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New exhibition explores the art of collecting.

This summer Shepparton Art Museum (SAM) presents Collector/Collected (7 December 2019 – 1 March 2020), a maximalist exhibition exploring the art of collecting.

Collector/Collected is an exhibition in three parts. It showcases two major collections of Australian studio pottery from the 1960s and 70s: the Studio Pottery from the John Nixon Collection and SAM’s own collection from this period. SAM presents these two significant collections alongside the work of four contemporary artists, Tony Albert, Kate Daw, Geoff Newton and David Sequeira, each of whom explore ideas of collecting and collections.

Studio Pottery from the John Nixon Collection was conceived and presented at Deakin University by curator James Lynch in 2018. Collector/Collected presents an expanded iteration of this project, and invites contemporary artists to respond to the idea of collecting in a contemporary context.

Nixon’s collection features works by 29 artists living and working in and around the eastern suburbs of Melbourne throughout the 1950s, 60s and 70s. Among the artists featured are those associated with the well-known Potter’s Cottage in Warrandyte, including Sylvia and Artur (Artek) Halpern, Charles Wilton, Gus and Betty McLaren, Phyl Dunn and Reg Preston, Fritz and Kate Janeba and Elsa Ardern.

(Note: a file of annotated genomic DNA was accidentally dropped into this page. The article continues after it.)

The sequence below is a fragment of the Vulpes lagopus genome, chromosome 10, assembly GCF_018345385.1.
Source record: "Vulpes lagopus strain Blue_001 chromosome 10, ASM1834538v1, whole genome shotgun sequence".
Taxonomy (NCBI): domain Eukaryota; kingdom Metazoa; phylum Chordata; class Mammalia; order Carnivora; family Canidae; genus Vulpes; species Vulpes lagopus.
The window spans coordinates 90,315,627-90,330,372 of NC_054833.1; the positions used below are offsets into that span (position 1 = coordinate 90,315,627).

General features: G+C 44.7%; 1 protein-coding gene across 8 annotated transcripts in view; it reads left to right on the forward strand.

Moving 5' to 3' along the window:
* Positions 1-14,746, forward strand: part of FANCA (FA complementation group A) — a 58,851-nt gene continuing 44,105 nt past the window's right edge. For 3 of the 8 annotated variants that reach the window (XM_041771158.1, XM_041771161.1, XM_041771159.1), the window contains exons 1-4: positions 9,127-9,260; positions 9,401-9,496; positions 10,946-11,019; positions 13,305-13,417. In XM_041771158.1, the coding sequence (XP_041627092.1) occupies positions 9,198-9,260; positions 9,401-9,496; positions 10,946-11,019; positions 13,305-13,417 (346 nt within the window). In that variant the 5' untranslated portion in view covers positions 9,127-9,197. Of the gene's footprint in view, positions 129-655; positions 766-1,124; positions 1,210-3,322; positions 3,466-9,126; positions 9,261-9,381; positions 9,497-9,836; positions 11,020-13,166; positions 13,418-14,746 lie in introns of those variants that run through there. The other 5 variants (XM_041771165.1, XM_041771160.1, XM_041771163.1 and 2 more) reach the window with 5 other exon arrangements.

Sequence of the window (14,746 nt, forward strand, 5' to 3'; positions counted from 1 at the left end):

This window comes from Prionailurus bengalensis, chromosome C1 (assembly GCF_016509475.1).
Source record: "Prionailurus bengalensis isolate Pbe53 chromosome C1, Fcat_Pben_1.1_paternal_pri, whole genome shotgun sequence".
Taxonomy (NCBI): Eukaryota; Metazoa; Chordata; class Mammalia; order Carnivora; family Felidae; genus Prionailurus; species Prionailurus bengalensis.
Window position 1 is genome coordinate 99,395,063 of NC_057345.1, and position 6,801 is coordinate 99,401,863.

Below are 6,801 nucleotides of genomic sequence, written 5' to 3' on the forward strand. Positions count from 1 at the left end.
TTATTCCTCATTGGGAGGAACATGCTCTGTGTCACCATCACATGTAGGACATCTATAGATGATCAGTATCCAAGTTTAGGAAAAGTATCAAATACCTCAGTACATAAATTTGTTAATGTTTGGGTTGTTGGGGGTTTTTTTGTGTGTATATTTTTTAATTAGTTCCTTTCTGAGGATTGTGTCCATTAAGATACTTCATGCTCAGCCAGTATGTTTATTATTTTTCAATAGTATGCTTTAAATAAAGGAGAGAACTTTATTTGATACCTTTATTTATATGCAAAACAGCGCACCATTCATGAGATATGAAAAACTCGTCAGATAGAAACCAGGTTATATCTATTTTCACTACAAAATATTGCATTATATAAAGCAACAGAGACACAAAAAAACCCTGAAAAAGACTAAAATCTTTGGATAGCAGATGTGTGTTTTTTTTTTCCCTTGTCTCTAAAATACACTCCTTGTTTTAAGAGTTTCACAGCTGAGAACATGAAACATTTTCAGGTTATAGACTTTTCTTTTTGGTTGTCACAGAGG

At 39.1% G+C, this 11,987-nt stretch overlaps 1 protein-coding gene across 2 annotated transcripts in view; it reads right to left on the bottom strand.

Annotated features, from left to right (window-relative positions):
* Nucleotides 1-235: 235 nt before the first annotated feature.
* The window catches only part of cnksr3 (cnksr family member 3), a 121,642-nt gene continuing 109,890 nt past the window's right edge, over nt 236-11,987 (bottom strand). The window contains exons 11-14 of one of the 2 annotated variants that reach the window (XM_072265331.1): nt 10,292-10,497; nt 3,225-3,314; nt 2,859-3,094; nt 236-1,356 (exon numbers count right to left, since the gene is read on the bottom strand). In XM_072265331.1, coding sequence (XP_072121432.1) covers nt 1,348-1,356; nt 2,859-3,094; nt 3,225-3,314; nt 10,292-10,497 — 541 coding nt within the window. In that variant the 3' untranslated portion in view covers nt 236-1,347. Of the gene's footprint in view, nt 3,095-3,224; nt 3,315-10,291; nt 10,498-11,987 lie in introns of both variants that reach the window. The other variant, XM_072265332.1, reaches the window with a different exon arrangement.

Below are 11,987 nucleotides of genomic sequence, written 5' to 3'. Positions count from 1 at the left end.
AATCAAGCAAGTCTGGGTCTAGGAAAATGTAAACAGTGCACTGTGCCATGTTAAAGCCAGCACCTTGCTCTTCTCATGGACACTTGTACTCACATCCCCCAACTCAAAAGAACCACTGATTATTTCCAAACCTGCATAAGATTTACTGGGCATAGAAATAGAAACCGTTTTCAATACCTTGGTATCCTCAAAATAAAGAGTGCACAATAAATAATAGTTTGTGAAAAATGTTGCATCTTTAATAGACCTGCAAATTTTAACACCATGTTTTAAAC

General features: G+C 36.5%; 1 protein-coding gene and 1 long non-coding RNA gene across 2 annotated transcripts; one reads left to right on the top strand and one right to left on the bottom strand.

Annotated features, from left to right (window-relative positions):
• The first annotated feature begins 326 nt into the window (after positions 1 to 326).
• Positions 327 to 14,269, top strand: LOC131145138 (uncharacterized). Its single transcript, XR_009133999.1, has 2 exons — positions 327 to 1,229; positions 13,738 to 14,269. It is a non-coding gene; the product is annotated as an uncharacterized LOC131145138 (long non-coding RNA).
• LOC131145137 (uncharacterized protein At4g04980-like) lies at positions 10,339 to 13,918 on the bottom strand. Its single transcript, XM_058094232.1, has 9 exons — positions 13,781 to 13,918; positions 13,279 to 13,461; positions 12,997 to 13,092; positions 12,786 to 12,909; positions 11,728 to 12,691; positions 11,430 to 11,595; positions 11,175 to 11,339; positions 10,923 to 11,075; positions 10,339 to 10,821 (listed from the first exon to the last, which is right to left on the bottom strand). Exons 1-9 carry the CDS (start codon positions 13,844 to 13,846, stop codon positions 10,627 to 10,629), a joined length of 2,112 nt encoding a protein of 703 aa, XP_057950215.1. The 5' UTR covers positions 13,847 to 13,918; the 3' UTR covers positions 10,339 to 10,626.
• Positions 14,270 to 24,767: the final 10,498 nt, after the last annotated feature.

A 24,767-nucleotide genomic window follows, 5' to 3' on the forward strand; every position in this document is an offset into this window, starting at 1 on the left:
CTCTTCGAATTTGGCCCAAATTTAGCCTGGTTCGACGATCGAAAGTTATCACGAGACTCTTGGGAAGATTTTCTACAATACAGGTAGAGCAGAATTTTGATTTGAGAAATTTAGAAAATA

“Looking at this incredible collection of hand-made pottery: wrenched, moulded and fired from clay sourced from local earth around the suburbs and backyards of Melbourne – the beating heart of creativity itself can almost be grasped. This exhibition is testament to how passion, knowledge and dedication can transform the everyday act of collecting into cultural treasure,” explains Deakin University At Gallery Curator, James Lynch.

Nixon’s collection will be joined by pieces by the same artists from SAM’s own collection, totalling close to 350 works in the most comprehensive presentation of their work to date, and captures a particular moment in Australian history.   

“In part, the value of collections is how they enable us to reconsider and rethink history through our own contemporary lens and times,” says Director of SAM, Dr Rebecca Coates.